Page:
MPW Insider is an online community where the biggest names in business and beyond answer timely career and leadership questions. Today’s answer for: How do you build a strong team? is written by Linda Addison, U.S. managing partner at Norton Rose Fulbright.
Whether you are building a leadership team, a board of directors or a management committee, the strategies for selecting a strong group of people who can get the job done are the same. Here are five tips that have worked for me:
Say no to “yes men”
One of the toughest challenges of senior management is staying in touch with what people are thinking, feeling and saying. As people move up in an organization, others generally feel less comfortable being honest with them. A strong team must include people who will tell you the truth—but not only when they are asked. All things being equal—and things are rarely equal—if you are considering two people with comparable skills and abilities, choose the person you trust to be most candid.
Leadership and communication styles vary. For example, once those who need to speak on an issue have done so, I typically move my management committee agenda toward resolution by saying, “Here’s my analysis. Now tell me—is there a different or better way to look at this?” I am comfortable with this approach because I appointed management committee people who are confident, assertive and know that I expect them to speak up. I also have served with good leaders who allow everyone on the team to speak first, either out of courtesy or to avoid influencing an outcome. This can take more time, and I agree with Lee Iacocca’s, former Chrysler chairman and Ford president, observation that “the speed of the boss is the speed of the team.” Styles vary, so make sure the people on your team function well with yours.
See also: The difference between a great leader and a good one
Appoint people with a strong work ethic
People with a strong work ethic find ways to take on new assignments and still fulfill other responsibilities. For example, to lead our firm’s diversity efforts, I appointed the head of our intellectual property transactions practice, who has a successful practice herself and is the mother of three young children. She has not missed a beat (although I suspect she has missed some sleep). Look for people who see new assignments as additive and who will not use these additional tasks as a reason to delay or neglect their other responsibilities.
Look for the skill set first—not the individual
Every committee or team needs a certain body of skills, which typically requires members with different proficiencies and abilities. I appointed my management committee the way a corporation appoints its board of directors: acknowledging the various skill sets needed on my management committee to help me lead our firm. In addition, I wanted members who would take the responsibility seriously, devote the necessary time and as noted above, be independent thinkers who were not afraid to speak their minds and disagree when appropriate. One of the men whom I asked to serve responded, “But Linda, you barely know me.” And responded, “But I have seen you in action and I am impressed with what I have seen. You have exactly the skills we need.”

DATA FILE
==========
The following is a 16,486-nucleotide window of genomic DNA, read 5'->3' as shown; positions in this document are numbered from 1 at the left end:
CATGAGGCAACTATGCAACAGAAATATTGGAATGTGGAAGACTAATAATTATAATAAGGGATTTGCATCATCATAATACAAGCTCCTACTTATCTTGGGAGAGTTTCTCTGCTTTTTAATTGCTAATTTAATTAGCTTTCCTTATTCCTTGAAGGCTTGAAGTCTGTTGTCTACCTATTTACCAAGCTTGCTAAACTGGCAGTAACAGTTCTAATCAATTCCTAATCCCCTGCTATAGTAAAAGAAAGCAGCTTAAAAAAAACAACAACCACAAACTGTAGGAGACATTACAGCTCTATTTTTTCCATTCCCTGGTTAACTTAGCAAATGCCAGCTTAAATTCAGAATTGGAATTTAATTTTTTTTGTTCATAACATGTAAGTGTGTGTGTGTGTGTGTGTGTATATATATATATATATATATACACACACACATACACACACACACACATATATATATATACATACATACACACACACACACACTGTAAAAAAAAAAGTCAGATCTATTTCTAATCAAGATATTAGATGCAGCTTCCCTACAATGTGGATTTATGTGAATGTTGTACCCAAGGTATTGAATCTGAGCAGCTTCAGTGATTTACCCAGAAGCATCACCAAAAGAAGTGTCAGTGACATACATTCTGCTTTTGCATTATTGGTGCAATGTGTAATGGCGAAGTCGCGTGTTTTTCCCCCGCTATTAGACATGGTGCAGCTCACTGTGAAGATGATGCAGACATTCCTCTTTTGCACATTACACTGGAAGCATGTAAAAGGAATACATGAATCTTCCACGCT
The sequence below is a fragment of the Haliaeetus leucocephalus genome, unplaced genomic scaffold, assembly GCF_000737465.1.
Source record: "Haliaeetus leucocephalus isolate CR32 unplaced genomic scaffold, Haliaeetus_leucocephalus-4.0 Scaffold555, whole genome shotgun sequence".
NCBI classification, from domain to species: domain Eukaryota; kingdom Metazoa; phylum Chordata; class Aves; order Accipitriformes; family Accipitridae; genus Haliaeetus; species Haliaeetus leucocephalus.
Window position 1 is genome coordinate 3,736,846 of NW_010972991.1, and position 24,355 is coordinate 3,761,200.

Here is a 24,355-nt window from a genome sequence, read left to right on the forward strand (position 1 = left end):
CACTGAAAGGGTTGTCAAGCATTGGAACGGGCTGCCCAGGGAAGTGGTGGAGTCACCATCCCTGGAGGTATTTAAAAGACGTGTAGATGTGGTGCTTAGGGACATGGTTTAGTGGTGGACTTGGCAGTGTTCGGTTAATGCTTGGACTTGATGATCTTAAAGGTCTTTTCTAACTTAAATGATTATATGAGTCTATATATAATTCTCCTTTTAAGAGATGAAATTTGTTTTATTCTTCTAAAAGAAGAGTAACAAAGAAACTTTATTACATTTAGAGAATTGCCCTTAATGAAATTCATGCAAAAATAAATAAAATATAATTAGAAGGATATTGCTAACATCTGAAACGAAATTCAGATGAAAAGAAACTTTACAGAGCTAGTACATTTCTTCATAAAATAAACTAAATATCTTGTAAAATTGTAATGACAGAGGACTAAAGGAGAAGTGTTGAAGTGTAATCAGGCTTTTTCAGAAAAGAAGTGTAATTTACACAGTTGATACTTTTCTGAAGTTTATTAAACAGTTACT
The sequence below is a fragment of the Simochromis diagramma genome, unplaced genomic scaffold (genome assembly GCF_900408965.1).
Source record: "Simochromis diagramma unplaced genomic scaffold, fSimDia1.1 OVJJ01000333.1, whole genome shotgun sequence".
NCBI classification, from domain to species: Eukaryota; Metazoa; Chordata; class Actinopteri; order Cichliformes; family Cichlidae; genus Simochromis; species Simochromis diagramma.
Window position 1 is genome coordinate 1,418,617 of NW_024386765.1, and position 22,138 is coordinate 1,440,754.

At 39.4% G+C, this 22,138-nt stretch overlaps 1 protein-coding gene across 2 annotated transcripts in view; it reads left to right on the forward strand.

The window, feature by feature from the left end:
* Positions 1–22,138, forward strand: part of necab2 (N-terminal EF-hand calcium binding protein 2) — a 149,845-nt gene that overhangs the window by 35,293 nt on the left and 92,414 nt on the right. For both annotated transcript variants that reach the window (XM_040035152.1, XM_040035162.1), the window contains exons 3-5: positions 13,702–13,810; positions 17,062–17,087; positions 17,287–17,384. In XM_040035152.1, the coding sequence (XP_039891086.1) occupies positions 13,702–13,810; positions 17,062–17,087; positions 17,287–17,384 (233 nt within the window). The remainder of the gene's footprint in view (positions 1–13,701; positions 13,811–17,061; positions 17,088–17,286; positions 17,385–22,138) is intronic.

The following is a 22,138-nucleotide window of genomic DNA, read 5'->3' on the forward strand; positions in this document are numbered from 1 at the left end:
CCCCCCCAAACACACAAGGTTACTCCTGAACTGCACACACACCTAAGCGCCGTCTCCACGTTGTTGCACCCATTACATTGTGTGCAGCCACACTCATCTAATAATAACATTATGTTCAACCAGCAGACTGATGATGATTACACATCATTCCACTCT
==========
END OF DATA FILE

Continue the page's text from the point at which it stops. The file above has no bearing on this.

See also: The easiest way to reduce employee turnover
Select team members who can offer different perspectives and outlooks. Ample data demonstrates that diverse teams make better decisions, and that businesses led by diverse teams outperform those that are not. In addition to gender and ethnicity, consider whether your team could be strengthened by other types of diversity, including geography, age and educational background. As a proud University of Texas at Austin alum, I like to remind people that not everyone needs to come from an Ivy League background to contribute great ideas. The more diverse your team is, the stronger it will be.
Finally, a tip for those who want to serve on committees and teams: let people know that you are interested and available. Identify yourself as someone who is willing to pitch in and work on various assignments. And always do what you say you are going to do. If you develop a reputation as someone who can be counted on, not only will you be appointed, you will be reappointed to positions of increasing responsibility.
Read all answers to the MPW Insider question: How do you build a strong team?
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How to build a strong team without micromanaging by Sally Blount, Dean of Northwestern University’s Kellogg School of Management.
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